UNION BEACH – The Bayshore Regional Sewerage Authority has hired a Middletown lawyer to help in its legal fight against the borough.
Michael B. Steib will provide special counseling services to the authority at a rate of $130 an hour. The authority already retains the services of Louis E. Granata, based in Matawan, at $195 an hour.
“Michael B. Steib was hired for specialized legal services in connection with the planning and zoning issues and pending litigation of the wind-to-energy project. His expertise is in land use issues,” said Robert C. Fischer, the authority’s executive director.
Bayshore Regional Sewerage Authority plans to install a wind turbine on its property despite legal setbacks. The turbine was to have been used to generate electricity to process waste water at its sewer treatment plant on Oak Street, here.
A foundation had been poured and components were ready to be delivered in July when the Appellate Division of state Superior Court in Trenton granted a restraining order on transportation and assembly of the turbine.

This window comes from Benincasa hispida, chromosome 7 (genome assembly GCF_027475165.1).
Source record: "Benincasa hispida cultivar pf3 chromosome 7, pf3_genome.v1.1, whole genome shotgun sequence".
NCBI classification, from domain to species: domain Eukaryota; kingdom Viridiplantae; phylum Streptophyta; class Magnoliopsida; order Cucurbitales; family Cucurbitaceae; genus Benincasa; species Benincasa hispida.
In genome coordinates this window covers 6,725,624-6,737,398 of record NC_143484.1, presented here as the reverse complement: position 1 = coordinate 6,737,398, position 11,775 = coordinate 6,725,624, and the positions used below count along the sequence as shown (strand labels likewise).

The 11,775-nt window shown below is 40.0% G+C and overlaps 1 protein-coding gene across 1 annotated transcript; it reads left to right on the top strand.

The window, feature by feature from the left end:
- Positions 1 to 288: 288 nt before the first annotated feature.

In August, it was ruled that the authority needed site plan approval from the borough Planning Board before it could install and operate the wind turbine.
The authority had unsuccessfully argued that the state, through its CAFRA permit, had exclusive jurisdiction and the project was not subject to local zoning ordinances.
Now, BRSA will be asking Union Beach to correct what Fischer has called a mapping error. The borough’s zoning map places the BRSA property in a residential zone. The Board of Adjustment has to consider whether that zoning is correct. If the map is correct, a use variance is needed to install and operate a wind turbine.
The authority also plans ask the Appellate Division to reconsider its findings regarding the zoning map.
In April 2011, the Law Division of the Superior Court ruled that the BRSA and the adjacent property were in the same industrial zone and the zoning map was in error, Fischer said.
“The claim by Union Beach that we were rezoned from industrial to residential has the potential to really drag this delay out, and the BRSA commissioners felt it was in everyone’s best interest to hire an expert in this field to minimize that potential. In the short term it represents an increase in legal fees since he will be assisting Mr. Granata,” Fischer said.
It is expected that the authority will appear before the next Planning Board meeting, scheduled for 7:30 p.m. Oct. 31 in the council chambers of borough hall, Poole Avenue.
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